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Using Mathematics and Computational Thinking

Engineers and scientists across disciplines use mathematics and computation in support of investigations. Mathematics includes the representation of variables and relationships using numbers and symbols. Scientists and engineers use mathematics for data collection and analysis in order to answer questions and solve problems. Math can also be used to communicate results and models. Models can be in the form of statistics and probability, equations, or visual models. Computation using computers and information technology allows scientists and engineers to perform mathematical operations quickly on large data sets. Computers let scientists and engineers create visual representations that are not possible with paper and pencil alone. Mathematics serves as a universal language through which scientists and engineers from around the world can communicate. Although scientists and engineers use math for different purposes in scientific investigations and engineering design, the language of math allows them to share ideas across disciplines.

Fig. 2.8. (A) The Keeling curve, which shows measured levels of atmospheric carbon dioxide measured at Mauna Loa, Hawai‘i.

Image courtesy of Semhur from Wikipedia

Fig. 2.8. (C) A scientist uses a digital probe to measure temperature, pH, and salinity in the Gulf of Mexico.

Image courtesy of United States Environmental Protection Agency (USEPA)


Fig. 2.8. (B) Vector representation of the Coriolis effect.

Image courtesy of SiriusA from Wikipedia


Ocean scientists and engineers use mathematics, including statistics, for a variety of purposes. For example, for the carbon cycle, biogeochemists use math to quantify and model atmospheric carbon dioxide (Fig. 2.8 A). Ecologists use mathematics to sample and count organisms and statistics to analyze and report their findings. Physical oceanographers use calculus and models to understand and predict wave and current motion (Fig. 2.8 B). Scientists across disciplines use computers and probes to collect and analyze data (Fig. 2.8 C).


The framework states that students should be able to use dimensional quantities and units appropriately, express relationships mathematically, understand that computer simulations are built on mathematical models, and use mathematics and statistics to analyze data. Young students can use numbers to describe patterns in nature. As students progress though the grades, they should be able to use instruments to measure physical quantities and use mathematics and statistics to describe those quantities. Students should be able to use algebraic expressions, tables, and graphs to analyze data. In the laboratory or field, students should experience using digital instruments to collect data and computer programs to analyze data.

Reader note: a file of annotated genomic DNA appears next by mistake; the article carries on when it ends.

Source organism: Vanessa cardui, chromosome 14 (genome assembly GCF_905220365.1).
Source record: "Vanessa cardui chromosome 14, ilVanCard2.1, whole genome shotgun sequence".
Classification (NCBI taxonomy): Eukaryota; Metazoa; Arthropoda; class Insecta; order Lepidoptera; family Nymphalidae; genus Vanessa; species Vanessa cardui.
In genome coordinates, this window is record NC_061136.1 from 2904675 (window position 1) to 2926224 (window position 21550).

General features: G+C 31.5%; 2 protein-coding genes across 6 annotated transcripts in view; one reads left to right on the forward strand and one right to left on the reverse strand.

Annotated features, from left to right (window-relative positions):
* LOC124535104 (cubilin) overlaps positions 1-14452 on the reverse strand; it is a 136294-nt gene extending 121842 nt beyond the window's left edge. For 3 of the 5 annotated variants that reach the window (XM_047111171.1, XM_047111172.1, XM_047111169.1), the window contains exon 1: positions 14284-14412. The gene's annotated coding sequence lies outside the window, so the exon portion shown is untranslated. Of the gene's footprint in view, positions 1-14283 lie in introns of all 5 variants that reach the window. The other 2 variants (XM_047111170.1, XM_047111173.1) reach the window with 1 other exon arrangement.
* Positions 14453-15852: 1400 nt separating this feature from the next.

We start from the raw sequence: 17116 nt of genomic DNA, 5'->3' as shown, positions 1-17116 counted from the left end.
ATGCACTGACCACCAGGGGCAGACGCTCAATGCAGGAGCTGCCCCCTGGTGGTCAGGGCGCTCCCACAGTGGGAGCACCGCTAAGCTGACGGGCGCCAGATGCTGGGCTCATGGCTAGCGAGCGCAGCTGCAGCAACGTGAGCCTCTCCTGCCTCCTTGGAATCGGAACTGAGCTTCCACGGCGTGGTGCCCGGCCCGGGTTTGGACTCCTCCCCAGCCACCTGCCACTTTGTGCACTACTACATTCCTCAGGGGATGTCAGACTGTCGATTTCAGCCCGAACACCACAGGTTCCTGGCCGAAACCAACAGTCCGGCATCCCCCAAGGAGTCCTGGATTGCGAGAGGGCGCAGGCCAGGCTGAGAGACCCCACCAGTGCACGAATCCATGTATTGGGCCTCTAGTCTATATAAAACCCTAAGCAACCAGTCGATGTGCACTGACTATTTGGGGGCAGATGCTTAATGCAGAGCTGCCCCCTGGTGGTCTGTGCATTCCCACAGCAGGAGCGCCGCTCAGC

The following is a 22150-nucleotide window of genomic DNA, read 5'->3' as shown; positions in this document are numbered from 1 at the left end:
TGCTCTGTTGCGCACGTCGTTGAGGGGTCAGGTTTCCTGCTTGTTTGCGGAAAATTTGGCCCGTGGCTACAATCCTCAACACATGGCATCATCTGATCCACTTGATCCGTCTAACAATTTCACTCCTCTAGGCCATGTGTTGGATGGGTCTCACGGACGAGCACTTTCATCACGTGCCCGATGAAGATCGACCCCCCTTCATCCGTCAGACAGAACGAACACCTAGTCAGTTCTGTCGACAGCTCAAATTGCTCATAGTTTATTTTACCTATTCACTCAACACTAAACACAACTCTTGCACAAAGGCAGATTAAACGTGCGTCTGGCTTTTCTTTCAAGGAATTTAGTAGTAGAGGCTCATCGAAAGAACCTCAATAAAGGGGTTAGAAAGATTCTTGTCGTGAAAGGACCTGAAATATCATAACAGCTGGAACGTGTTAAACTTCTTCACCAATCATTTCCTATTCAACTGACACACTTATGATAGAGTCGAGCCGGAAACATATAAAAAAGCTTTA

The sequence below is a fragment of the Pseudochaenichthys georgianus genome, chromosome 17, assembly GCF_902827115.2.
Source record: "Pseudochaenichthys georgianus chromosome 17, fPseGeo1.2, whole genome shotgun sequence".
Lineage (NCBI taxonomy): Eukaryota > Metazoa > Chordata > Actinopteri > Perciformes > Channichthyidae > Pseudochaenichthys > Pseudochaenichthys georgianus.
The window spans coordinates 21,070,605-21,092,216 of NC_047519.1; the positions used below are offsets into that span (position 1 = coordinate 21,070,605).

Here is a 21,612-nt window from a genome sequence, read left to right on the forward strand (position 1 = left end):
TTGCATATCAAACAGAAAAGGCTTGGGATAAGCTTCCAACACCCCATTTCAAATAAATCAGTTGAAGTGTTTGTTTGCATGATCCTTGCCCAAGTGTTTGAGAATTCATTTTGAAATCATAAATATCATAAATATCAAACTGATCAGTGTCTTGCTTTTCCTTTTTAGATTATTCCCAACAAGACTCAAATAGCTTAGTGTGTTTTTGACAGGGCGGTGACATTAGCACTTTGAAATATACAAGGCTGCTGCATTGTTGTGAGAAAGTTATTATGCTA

1. Physical > World Ocean > Map Distortion > Activity: How Much Water?
  2. Physical > World Ocean > Locating Points on a Globe > Weird Science: The Prime Meridian and Time Zones
  3. Physical > Density Effects > Density, Temperature, and Salinity > Compare-Contrast-Connect: Human Density
  4. Physical > Waves > Wave and Wave Properties > Compare-Contrast-Connect: Estimating Wave Height
  5. Physical > Waves > Wave and Wave Properties > Question Set: Waves and Wave Properties
  6. Physical > Waves > Wave and Wave Properties > Activity: Make Your Own Wave
  7. Physical > Waves > Wave and Wave Properties > Activity: Standing Waves
  8. Physical > Waves > Sea States > Question Set: Sea States
  9. Physical > Coastal Interactions > Wave-Coast Interactions > Activity: Beach Profile Mapping
  10. Physical > Ocean Floor > Change Over Time > Question Set: Change Over Time
  11. Physical > Navigation and Transportation > Wayfinding and Navigation > Traditional Ways of Knowing: Estimating Latitude
  12. Physical > Navigation and Transportation > Wayfinding and Navigation > Activity: Navigating with Nautical Charts
  13. Chemical > Matter > Properties of Matter > Practices of Science: False Positives and False Negatives
  14. Chemical > Chemistry and Seawater > Elemental Abundance > Question Set: Concentration
  15. Chemical > Chemistry and Seawater > Elemental Abundance > Practices of Science: “Parts per” notation
  16. Chemical > Chemistry and Seawater > Elemental Abundance > Activity: Parts Per Thousand
  17. Chemical > Chemistry and Seawater > Elemental Abundance > Weird Science: Compare Your Sense of Smell to a Shark’s Sense of Smell
  18. Biological > Mammals > Structure and Function > Activity: Measuring Whale Dimensions

Exploring Our Fluid Earth, a product of the Curriculum Research & Development Group (CRDG), College of Education. University of Hawaii, 2011. This document may be freely reproduced and distributed for non-profit educational purposes.